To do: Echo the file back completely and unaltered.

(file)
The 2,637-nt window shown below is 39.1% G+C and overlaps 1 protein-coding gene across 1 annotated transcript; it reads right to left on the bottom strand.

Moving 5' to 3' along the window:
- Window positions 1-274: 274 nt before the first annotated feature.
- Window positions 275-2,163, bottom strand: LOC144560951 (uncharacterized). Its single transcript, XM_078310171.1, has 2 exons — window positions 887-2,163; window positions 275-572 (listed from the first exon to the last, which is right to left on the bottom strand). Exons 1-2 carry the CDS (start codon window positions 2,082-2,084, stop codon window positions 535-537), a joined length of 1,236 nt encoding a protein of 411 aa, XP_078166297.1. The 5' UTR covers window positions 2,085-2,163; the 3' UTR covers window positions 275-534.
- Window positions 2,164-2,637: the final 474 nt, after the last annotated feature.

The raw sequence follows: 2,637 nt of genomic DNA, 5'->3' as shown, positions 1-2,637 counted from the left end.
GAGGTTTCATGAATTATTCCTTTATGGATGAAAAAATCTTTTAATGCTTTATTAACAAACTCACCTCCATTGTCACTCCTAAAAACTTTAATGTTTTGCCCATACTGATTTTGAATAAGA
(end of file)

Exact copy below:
The 2,637-nt window shown below is 39.1% G+C and overlaps 1 protein-coding gene across 1 annotated transcript; it reads right to left on the bottom strand.

Moving 5' to 3' along the window:
- Window positions 1-274: 274 nt before the first annotated feature.
- Window positions 275-2,163, bottom strand: LOC144560951 (uncharacterized). Its single transcript, XM_078310171.1, has 2 exons — window positions 887-2,163; window positions 275-572 (listed from the first exon to the last, which is right to left on the bottom strand). Exons 1-2 carry the CDS (start codon window positions 2,082-2,084, stop codon window positions 535-537), a joined length of 1,236 nt encoding a protein of 411 aa, XP_078166297.1. The 5' UTR covers window positions 2,085-2,163; the 3' UTR covers window positions 275-534.
- Window positions 2,164-2,637: the final 474 nt, after the last annotated feature.

The raw sequence follows: 2,637 nt of genomic DNA, 5'->3' as shown, positions 1-2,637 counted from the left end.
GAGGTTTCATGAATTATTCCTTTATGGATGAAAAAATCTTTTAATGCTTTATTAACAAACTCACCTCCATTGTCACTCCTAAAAACTTTAATGTTTTGCCCATACTGATTTTGAATAAGA